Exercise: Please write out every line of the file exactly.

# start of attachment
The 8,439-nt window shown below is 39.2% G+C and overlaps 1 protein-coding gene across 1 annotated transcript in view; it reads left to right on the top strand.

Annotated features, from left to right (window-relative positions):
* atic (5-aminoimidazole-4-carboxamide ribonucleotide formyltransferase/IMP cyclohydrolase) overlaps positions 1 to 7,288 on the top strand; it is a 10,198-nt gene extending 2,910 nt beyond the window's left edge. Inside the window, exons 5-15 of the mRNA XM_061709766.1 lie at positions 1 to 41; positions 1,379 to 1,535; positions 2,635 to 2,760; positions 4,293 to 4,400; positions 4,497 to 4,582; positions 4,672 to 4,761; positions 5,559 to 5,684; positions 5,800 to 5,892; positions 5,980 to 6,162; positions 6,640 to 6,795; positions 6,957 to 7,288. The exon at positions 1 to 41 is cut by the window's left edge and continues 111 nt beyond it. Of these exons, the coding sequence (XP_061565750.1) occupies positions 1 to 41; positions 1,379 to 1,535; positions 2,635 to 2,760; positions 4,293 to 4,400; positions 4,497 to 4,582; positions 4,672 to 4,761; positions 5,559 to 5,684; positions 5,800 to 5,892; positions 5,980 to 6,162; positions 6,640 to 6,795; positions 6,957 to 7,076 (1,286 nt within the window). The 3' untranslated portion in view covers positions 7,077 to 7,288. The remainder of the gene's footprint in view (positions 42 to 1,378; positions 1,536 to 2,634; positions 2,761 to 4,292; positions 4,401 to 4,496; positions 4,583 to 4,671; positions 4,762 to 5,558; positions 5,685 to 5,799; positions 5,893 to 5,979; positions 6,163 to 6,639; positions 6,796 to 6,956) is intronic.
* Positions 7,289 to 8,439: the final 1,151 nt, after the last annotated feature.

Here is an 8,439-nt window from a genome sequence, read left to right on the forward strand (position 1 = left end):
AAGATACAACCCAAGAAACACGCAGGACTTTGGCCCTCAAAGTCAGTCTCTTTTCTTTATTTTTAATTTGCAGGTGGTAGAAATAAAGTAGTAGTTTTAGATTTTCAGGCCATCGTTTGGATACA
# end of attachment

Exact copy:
The 8,439-nt window shown below is 39.2% G+C and overlaps 1 protein-coding gene across 1 annotated transcript in view; it reads left to right on the top strand.

Annotated features, from left to right (window-relative positions):
* atic (5-aminoimidazole-4-carboxamide ribonucleotide formyltransferase/IMP cyclohydrolase) overlaps positions 1 to 7,288 on the top strand; it is a 10,198-nt gene extending 2,910 nt beyond the window's left edge. Inside the window, exons 5-15 of the mRNA XM_061709766.1 lie at positions 1 to 41; positions 1,379 to 1,535; positions 2,635 to 2,760; positions 4,293 to 4,400; positions 4,497 to 4,582; positions 4,672 to 4,761; positions 5,559 to 5,684; positions 5,800 to 5,892; positions 5,980 to 6,162; positions 6,640 to 6,795; positions 6,957 to 7,288. The exon at positions 1 to 41 is cut by the window's left edge and continues 111 nt beyond it. Of these exons, the coding sequence (XP_061565750.1) occupies positions 1 to 41; positions 1,379 to 1,535; positions 2,635 to 2,760; positions 4,293 to 4,400; positions 4,497 to 4,582; positions 4,672 to 4,761; positions 5,559 to 5,684; positions 5,800 to 5,892; positions 5,980 to 6,162; positions 6,640 to 6,795; positions 6,957 to 7,076 (1,286 nt within the window). The 3' untranslated portion in view covers positions 7,077 to 7,288. The remainder of the gene's footprint in view (positions 42 to 1,378; positions 1,536 to 2,634; positions 2,761 to 4,292; positions 4,401 to 4,496; positions 4,583 to 4,671; positions 4,762 to 5,558; positions 5,685 to 5,799; positions 5,893 to 5,979; positions 6,163 to 6,639; positions 6,796 to 6,956) is intronic.
* Positions 7,289 to 8,439: the final 1,151 nt, after the last annotated feature.

Here is an 8,439-nt window from a genome sequence, read left to right on the forward strand (position 1 = left end):
AAGATACAACCCAAGAAACACGCAGGACTTTGGCCCTCAAAGTCAGTCTCTTTTCTTTATTTTTAATTTGCAGGTGGTAGAAATAAAGTAGTAGTTTTAGATTTTCAGGCCATCGTTTGGATACA